The Federal Communications Commission made a last-minute announcement this morning that it would delay the vote on a measure that would have effectively killed off the cable box by requiring TV providers to make their shows and movies available through free streaming apps.
The measure began as a far loftier set of changes. But it’s faced a lot of opposition from the cable industry and content providers, and little in the way of support from the tech industry that it’s supposed to benefit.
The cable industry has been really unhappy with the proposal
A revamped proposal was introduced last month, attempting to address some major complaints, by giving cable companies more control over their content and adding more copyright protections for content providers.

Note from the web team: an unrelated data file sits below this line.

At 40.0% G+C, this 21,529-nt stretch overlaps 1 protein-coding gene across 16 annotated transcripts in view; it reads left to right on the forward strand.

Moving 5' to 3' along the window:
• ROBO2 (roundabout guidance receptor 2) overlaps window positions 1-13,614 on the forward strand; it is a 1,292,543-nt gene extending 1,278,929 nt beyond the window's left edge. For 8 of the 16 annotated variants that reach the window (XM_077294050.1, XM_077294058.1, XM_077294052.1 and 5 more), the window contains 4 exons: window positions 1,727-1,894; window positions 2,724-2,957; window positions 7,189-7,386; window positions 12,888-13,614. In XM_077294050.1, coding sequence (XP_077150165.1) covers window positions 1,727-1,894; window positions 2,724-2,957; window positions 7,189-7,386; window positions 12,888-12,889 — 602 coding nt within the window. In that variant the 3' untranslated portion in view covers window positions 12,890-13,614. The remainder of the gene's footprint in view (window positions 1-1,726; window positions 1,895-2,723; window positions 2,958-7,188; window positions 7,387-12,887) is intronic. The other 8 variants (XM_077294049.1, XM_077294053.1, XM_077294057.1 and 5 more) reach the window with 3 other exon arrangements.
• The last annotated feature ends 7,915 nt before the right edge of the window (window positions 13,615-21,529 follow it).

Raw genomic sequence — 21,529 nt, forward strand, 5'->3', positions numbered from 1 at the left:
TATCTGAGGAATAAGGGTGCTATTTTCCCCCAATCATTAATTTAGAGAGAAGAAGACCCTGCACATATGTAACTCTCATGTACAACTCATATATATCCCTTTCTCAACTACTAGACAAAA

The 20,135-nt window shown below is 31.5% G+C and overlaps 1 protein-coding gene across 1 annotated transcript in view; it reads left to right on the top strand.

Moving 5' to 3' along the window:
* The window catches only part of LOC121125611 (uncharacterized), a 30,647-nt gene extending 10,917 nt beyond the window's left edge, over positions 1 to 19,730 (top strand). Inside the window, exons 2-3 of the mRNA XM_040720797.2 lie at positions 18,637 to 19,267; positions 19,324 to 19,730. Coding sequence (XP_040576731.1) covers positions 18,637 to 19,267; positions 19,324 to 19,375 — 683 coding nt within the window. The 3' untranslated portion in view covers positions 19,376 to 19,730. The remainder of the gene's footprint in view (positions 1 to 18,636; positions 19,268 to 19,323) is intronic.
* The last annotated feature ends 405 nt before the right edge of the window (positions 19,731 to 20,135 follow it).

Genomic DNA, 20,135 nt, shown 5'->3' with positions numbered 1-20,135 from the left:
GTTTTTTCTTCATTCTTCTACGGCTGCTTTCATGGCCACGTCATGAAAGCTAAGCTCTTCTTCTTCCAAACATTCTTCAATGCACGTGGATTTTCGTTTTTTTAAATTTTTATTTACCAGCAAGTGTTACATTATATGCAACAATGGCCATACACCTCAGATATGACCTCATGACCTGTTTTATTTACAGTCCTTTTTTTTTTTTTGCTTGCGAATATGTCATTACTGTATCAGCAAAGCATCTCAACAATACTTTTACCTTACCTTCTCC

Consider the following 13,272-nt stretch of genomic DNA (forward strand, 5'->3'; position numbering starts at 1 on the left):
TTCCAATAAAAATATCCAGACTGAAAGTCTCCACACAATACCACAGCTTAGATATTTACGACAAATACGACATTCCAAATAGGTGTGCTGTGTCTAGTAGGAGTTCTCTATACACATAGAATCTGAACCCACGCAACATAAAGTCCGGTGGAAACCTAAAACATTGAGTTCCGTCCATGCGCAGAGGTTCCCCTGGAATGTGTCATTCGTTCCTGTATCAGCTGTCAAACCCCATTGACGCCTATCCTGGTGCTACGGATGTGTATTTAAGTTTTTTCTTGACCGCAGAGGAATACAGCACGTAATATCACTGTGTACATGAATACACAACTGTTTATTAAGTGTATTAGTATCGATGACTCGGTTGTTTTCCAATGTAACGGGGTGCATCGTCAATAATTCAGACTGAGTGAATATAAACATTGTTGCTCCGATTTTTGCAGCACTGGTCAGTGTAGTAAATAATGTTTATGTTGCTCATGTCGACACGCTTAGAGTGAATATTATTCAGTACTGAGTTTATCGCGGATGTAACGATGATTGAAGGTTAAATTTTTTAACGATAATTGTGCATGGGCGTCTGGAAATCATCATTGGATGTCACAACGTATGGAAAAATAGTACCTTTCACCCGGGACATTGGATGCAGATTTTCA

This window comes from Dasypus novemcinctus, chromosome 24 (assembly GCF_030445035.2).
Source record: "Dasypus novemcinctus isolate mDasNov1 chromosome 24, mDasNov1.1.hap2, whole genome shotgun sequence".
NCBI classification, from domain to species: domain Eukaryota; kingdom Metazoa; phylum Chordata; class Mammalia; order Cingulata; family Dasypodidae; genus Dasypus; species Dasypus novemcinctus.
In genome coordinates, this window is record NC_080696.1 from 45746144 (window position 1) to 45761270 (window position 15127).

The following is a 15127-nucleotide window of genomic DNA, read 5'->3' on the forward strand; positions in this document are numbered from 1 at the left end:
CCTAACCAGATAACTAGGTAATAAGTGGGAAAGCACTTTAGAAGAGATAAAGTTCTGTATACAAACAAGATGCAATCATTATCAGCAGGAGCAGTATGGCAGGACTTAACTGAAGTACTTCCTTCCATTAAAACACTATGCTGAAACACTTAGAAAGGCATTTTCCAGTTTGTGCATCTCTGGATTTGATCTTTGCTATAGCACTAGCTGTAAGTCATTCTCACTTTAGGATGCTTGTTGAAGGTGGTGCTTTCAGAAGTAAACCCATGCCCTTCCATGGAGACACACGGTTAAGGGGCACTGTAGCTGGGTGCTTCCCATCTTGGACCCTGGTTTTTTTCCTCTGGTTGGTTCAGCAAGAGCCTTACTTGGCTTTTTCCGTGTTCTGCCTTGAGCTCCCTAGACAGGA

But both industries grew concerned over a new element of the proposal: a licensing board governing the rules streaming boxes would have to follow if they wanted a cable company’s app. The FCC would have had veto power over its rules, and — naturally — cable companies didn’t want that to happen.
The commission says it’s pulled the proposal so that it can “resolve the remaining technical and legal issues” it’s facing. But more likely, it’s holding off because it doesn’t have the votes it needs to pass. FCC commissioner Jessica Rosenworcel has continued to express concern over the specifics of the proposal, even as she states support for its goals; without her vote, the measure wouldn’t pass.
A vote was supposed to occur during this morning’s FCC meeting. For now, the set-top box measure will “remain under consideration” at the commission.
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